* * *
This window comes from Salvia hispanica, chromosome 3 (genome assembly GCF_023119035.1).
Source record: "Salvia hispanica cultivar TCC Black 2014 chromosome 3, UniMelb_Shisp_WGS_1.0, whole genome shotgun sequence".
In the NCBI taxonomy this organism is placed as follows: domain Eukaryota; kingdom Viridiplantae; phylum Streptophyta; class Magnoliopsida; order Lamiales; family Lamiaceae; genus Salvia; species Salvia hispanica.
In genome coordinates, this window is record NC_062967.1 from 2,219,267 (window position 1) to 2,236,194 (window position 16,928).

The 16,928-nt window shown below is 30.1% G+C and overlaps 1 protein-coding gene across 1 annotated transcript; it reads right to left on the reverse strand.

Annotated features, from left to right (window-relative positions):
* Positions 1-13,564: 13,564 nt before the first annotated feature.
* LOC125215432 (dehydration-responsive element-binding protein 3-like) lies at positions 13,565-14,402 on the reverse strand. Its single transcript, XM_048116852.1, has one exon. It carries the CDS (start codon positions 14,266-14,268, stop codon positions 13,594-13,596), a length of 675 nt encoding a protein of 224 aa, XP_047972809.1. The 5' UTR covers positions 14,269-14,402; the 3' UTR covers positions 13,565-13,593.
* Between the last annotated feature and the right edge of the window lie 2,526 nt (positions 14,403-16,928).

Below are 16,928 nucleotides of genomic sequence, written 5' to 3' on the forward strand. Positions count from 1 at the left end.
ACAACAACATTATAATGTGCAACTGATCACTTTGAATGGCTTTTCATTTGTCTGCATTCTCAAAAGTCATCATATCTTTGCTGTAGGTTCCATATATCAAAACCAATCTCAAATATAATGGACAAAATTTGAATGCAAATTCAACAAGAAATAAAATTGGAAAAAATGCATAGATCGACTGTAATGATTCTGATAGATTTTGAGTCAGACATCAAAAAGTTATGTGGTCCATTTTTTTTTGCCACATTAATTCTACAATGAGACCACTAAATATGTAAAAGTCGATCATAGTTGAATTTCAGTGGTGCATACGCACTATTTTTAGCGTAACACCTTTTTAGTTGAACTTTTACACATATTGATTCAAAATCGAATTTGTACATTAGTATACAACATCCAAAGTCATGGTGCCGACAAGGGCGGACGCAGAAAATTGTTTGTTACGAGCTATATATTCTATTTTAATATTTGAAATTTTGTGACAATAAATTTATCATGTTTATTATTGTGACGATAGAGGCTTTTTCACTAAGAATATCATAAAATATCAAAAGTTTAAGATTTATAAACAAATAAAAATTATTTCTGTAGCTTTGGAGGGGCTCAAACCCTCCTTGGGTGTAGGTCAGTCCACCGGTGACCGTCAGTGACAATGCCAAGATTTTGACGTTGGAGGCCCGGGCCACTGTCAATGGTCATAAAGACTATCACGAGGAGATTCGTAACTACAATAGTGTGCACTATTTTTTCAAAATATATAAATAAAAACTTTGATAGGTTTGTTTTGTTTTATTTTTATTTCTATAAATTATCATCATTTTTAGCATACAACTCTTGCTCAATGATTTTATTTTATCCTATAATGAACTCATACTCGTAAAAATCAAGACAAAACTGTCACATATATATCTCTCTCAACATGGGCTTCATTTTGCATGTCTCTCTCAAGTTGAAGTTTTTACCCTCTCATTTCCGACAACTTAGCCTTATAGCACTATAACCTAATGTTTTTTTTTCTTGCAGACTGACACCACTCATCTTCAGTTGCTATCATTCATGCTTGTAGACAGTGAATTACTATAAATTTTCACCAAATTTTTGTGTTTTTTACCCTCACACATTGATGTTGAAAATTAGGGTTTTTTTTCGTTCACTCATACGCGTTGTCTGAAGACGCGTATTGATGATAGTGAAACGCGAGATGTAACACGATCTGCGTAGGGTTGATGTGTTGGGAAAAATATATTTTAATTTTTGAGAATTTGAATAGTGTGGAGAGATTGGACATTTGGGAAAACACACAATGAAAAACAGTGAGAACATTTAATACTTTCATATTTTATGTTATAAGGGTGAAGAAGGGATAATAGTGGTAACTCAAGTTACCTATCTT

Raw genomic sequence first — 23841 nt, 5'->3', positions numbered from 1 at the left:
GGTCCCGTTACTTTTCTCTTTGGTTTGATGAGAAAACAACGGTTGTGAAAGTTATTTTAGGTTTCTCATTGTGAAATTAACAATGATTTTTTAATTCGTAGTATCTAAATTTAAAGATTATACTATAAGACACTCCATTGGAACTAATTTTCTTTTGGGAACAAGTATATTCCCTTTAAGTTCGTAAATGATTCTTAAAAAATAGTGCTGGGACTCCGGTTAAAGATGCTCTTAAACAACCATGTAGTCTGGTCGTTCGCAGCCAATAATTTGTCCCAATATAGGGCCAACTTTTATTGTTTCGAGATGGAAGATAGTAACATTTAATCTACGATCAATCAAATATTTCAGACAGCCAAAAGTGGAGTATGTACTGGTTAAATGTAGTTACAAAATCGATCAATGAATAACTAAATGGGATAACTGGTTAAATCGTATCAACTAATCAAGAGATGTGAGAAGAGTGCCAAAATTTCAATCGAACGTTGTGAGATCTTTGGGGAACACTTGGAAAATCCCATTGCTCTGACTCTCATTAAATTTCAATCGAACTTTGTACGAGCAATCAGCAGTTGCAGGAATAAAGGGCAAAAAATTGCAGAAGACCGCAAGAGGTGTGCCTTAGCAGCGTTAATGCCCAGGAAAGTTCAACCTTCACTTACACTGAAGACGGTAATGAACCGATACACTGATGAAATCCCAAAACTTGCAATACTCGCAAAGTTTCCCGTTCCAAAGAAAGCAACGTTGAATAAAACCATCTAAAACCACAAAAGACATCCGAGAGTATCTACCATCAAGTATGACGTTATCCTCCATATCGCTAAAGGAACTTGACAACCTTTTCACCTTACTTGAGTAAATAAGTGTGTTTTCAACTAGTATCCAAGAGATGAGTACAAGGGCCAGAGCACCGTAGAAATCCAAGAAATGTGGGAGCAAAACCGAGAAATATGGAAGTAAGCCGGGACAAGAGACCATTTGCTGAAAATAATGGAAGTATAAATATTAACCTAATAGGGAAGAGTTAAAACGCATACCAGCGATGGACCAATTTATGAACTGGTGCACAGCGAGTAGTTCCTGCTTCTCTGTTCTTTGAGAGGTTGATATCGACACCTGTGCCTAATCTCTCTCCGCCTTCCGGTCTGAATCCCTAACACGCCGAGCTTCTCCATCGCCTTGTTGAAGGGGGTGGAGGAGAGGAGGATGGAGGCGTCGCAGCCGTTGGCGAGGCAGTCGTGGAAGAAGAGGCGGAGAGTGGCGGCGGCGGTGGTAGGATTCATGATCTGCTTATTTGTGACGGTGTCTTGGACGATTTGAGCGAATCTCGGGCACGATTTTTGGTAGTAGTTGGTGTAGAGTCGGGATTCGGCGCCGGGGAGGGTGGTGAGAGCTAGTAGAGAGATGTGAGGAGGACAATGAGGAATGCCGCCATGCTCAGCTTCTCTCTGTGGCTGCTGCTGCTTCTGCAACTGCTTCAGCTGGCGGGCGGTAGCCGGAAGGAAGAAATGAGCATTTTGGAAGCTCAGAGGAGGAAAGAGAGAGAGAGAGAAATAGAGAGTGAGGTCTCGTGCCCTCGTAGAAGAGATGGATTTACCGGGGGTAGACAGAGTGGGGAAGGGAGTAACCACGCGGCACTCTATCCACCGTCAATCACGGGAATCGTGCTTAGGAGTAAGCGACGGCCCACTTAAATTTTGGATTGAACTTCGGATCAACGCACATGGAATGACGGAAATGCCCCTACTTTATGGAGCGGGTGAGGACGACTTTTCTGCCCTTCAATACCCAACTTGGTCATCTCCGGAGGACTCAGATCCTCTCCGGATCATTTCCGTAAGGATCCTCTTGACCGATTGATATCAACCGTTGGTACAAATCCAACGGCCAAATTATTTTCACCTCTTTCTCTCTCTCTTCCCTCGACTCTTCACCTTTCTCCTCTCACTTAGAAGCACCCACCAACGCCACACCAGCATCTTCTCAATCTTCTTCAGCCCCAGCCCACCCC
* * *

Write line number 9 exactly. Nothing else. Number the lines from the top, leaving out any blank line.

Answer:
* Between the last annotated feature and the right edge of the window lie 2,526 nt (positions 14,403-16,928).